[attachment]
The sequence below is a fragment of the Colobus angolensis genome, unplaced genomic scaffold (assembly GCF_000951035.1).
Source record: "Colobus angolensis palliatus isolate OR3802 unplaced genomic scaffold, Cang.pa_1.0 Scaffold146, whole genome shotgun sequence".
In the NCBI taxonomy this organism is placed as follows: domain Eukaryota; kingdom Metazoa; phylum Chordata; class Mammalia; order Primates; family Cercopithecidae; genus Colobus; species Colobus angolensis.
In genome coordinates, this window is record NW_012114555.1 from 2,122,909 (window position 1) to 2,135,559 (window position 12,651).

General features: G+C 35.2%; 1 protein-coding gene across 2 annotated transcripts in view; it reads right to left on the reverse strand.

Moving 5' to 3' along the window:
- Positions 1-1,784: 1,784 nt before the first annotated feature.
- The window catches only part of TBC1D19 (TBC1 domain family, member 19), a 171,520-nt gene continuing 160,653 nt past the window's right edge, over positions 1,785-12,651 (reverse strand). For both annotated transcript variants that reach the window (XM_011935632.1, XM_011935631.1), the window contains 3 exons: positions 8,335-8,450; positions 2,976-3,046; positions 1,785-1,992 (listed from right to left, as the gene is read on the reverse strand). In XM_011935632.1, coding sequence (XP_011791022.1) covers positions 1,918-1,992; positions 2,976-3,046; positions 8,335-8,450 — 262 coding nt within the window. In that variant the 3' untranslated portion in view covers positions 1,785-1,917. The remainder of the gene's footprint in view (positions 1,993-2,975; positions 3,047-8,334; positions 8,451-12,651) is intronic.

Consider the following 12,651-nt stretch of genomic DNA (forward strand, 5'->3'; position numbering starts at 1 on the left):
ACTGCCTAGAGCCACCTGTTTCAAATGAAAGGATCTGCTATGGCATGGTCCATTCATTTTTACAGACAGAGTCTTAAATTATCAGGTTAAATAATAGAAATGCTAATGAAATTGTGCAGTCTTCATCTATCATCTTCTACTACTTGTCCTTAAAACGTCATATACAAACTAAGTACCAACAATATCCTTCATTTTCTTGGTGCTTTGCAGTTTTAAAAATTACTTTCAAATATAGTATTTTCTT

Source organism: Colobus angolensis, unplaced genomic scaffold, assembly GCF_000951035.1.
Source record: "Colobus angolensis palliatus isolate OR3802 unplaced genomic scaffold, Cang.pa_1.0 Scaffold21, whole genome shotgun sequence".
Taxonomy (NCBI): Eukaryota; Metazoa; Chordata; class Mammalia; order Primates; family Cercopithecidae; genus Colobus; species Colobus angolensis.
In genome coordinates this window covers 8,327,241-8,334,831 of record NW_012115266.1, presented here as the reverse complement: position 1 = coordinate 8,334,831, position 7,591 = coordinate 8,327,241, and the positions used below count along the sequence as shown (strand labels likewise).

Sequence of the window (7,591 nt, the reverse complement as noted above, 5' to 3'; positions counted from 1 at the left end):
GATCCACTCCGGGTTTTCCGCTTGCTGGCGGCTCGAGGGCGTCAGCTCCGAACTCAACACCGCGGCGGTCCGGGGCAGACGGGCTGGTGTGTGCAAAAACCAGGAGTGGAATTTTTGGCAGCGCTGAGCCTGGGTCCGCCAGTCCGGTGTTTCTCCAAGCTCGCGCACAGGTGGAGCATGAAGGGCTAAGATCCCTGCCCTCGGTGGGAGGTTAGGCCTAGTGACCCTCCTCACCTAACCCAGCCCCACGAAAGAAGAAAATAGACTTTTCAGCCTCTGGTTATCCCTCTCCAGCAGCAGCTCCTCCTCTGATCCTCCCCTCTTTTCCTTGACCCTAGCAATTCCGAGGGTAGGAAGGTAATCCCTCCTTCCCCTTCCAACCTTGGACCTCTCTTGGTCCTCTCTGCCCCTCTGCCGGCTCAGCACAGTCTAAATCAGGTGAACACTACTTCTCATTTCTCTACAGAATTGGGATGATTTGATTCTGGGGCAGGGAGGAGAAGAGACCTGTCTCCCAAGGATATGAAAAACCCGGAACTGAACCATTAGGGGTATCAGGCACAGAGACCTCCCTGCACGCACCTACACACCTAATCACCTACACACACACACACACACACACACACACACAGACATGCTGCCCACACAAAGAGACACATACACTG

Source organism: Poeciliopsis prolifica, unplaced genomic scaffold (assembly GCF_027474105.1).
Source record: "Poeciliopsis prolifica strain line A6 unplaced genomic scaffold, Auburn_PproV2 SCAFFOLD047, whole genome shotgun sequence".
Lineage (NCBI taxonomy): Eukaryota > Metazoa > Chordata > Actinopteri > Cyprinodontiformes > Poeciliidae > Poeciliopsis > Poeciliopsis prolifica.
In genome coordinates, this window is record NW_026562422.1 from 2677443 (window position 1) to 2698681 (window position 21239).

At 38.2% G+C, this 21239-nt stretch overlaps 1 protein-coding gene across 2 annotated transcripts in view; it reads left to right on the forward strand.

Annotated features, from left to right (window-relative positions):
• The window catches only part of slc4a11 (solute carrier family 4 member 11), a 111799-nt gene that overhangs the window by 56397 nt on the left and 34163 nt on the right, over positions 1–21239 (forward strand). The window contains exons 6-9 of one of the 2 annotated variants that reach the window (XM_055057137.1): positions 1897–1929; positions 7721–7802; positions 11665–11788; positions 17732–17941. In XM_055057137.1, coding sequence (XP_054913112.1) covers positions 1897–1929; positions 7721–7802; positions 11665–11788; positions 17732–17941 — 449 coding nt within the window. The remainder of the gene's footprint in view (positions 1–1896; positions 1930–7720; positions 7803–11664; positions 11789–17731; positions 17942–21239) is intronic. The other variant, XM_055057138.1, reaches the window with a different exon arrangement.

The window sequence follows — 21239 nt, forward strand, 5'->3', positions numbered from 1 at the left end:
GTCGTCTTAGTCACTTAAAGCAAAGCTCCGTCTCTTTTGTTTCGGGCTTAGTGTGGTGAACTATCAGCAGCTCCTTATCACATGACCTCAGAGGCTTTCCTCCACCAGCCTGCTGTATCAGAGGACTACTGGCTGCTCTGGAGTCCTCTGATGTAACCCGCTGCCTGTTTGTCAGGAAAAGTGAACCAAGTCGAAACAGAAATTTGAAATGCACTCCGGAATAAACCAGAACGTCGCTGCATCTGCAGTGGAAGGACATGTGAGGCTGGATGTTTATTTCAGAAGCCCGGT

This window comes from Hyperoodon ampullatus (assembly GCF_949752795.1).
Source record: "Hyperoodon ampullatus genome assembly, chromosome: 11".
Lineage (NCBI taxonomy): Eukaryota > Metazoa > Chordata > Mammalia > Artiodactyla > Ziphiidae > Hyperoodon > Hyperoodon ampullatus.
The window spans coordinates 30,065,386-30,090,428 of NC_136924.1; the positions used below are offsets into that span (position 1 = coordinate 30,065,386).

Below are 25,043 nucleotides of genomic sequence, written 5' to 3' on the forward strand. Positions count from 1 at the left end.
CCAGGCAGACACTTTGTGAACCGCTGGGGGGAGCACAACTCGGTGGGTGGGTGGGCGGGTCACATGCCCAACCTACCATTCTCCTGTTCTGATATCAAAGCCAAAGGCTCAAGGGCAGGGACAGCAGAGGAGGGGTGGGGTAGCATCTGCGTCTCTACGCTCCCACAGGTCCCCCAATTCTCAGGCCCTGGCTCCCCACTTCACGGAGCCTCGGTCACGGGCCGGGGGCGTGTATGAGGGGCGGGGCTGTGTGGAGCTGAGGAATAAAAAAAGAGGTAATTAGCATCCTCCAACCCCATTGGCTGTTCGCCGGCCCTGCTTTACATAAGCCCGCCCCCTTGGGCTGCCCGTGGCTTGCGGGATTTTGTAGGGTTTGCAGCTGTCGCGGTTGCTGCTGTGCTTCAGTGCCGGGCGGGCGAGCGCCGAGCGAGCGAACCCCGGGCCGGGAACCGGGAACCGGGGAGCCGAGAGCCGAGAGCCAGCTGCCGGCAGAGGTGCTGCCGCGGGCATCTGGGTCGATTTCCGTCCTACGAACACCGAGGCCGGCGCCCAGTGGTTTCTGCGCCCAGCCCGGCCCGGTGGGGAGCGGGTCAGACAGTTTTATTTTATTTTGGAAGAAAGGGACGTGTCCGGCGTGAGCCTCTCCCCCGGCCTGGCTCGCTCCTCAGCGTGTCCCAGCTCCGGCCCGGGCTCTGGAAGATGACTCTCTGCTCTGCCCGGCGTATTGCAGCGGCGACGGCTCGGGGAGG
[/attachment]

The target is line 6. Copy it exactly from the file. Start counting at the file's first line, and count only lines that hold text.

Moving 5' to 3' along the window: